But for the most part, Annie is sidelined by her ability to take control and overcome her insecurities. She continues to frequent Ryan's place even when she discovers he has other people on the side after telling Annie how important she was to his life.
She makes strides at the paper by following her instinct and not backing down to pressure to curtail her voice, but for every article she writes about owning her existence and loving her body, Annie makes another move that she ultimately regrets.
And while Annie doesn't have to be a likable protagonist, her inability to see things from the perspective of others makes it difficult to want her to do as well as she thinks she deserves.
Empathy and understanding the points of view of others is as important to growth as it is to gain confidence in your body. But when another person as eager as Annie attempts to put themselves out there with the hope of making a new friend, perhaps, the plea isn't recognized, and it's almost trounced over, instead.
Annie almost seems as if she believes she's alone in the world and in her pain, despite a reckoning at the publication that proves otherwise. She unhealthily focuses on the negative when the positive far outweighs it and doesn't associate her personal journey as similar to Fran's, either.
Fran is used more as background noise and support for Annie than given the weight as an honest friendship of so many years should. Annie often gets lost in what she perceives as the world putting her down, when in fact most of the others also facing body issues in the series have no such doubts.
What could be an honest portrayal of a young woman accepting her body and moving past the negativity others thrust upon her is more of the average fish out of water story.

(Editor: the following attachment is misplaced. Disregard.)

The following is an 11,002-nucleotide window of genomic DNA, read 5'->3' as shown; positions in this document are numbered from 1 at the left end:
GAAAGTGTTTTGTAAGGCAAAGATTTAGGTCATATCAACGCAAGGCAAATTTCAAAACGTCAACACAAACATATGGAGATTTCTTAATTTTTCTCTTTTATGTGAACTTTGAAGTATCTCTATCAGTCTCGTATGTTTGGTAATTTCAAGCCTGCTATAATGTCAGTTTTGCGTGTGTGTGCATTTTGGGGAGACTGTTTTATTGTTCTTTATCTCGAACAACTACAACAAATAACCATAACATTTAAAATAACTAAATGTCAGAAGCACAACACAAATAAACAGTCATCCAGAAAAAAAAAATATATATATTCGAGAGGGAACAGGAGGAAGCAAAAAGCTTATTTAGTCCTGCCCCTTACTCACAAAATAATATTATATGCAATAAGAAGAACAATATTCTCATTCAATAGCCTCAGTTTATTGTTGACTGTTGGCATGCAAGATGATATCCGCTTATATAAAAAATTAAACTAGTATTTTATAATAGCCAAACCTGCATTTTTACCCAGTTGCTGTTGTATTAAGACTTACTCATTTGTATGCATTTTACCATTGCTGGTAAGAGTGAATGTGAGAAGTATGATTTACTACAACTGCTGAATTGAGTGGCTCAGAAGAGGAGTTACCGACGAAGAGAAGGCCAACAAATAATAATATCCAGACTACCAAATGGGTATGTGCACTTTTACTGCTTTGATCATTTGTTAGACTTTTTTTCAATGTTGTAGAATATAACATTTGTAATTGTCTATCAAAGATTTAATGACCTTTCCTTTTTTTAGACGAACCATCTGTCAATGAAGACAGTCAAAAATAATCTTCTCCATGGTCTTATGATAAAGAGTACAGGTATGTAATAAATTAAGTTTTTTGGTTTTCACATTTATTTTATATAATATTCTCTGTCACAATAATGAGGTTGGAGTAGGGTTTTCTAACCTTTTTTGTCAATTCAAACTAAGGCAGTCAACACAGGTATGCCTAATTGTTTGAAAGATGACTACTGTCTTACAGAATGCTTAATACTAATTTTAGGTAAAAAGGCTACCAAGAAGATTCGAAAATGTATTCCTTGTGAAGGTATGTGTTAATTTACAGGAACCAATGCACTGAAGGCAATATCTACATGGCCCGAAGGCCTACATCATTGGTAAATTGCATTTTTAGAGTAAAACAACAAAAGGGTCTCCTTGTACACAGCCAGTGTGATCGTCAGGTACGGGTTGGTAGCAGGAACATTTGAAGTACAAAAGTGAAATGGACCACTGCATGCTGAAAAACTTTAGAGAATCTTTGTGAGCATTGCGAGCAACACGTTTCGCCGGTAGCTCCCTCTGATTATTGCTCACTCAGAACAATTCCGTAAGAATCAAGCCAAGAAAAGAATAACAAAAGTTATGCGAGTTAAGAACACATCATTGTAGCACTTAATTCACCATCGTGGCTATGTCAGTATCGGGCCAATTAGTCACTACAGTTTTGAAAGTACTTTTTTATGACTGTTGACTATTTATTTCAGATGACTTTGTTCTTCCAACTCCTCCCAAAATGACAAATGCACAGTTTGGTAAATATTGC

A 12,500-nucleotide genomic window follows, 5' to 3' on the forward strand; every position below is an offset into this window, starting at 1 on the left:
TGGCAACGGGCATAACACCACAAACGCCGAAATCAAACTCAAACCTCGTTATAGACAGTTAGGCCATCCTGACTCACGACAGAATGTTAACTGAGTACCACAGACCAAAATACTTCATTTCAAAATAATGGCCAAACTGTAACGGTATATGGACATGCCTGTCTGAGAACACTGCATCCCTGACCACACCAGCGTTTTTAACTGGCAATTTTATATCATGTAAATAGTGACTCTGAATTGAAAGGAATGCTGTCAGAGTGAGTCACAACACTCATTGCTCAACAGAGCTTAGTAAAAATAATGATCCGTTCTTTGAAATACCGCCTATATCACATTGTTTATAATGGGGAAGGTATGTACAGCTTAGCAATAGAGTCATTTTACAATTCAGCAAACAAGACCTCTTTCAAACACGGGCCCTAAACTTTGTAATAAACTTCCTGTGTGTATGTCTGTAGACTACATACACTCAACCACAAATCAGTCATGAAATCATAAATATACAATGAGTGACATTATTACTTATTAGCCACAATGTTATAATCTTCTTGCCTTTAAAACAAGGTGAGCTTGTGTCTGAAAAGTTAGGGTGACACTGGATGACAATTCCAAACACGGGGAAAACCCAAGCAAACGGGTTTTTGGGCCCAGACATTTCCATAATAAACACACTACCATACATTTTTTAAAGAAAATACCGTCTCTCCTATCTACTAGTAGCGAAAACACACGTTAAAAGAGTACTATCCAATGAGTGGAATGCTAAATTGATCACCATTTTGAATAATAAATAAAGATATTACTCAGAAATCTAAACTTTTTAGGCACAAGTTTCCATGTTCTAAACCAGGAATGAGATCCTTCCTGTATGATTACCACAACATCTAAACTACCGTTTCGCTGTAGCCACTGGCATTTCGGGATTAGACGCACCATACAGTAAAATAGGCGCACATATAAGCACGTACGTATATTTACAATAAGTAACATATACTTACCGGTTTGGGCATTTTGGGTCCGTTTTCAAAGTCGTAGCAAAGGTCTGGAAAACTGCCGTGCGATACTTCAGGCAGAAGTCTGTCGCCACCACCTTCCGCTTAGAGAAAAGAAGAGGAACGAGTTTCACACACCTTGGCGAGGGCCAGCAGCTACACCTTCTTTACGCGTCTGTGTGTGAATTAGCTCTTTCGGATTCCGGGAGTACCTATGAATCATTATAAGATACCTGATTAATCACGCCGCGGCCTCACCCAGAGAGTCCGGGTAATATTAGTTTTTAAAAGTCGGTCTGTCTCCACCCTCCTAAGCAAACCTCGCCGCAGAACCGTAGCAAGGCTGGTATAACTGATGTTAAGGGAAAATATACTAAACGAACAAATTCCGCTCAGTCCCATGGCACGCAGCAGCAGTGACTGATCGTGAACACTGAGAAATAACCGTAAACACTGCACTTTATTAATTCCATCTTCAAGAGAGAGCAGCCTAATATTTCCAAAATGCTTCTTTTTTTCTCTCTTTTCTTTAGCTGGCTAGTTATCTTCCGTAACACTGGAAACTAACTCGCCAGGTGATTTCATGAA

There are so many other women featured throughout the six episodes who have bonded together and feel no restraint from the size of their bodies that Annie's struggle loses some of its oomph.
It doesn't take too long to realize that it's not Annie's body size that's the problem, but that she's a little too self-absorbed and not very nice, and that's the crux of any perceived issues more than what she believes are body-related.
The fact is that people who don't like you or wish you ill will for any reason will grab onto whatever weapon they think will sting the most to hurt you. In Annie's case, an online troll focuses on her weight when he gets nasty.
It's an obvious sticking point for Annie, so those who disagree with her views use it for harm in much the same way others use race, religion, sexual orientation or myriad other topics to poke the bees nest.
Shrill has a lot to work with should it go forward to a second season, but it needs to pull back on the emphasis of Annie as a lone wolf.
Aidy Bryant and the initial focus on owning her body might bring viewers to the door, but to keep them around more characters need to be actively involved, and Annie needs to step outside herself to let them into her world.
Shrill premieres on Hulu Friday, March 15.
Carissa Pavlica is the managing editor and a staff writer and critic for TV Fanatic. She's a member of the Critic's Choice Association, enjoys mentoring writers, cats, and passionately discussing the nuances of television and film. Follow her on Twitter and email her here at TV Fanatic.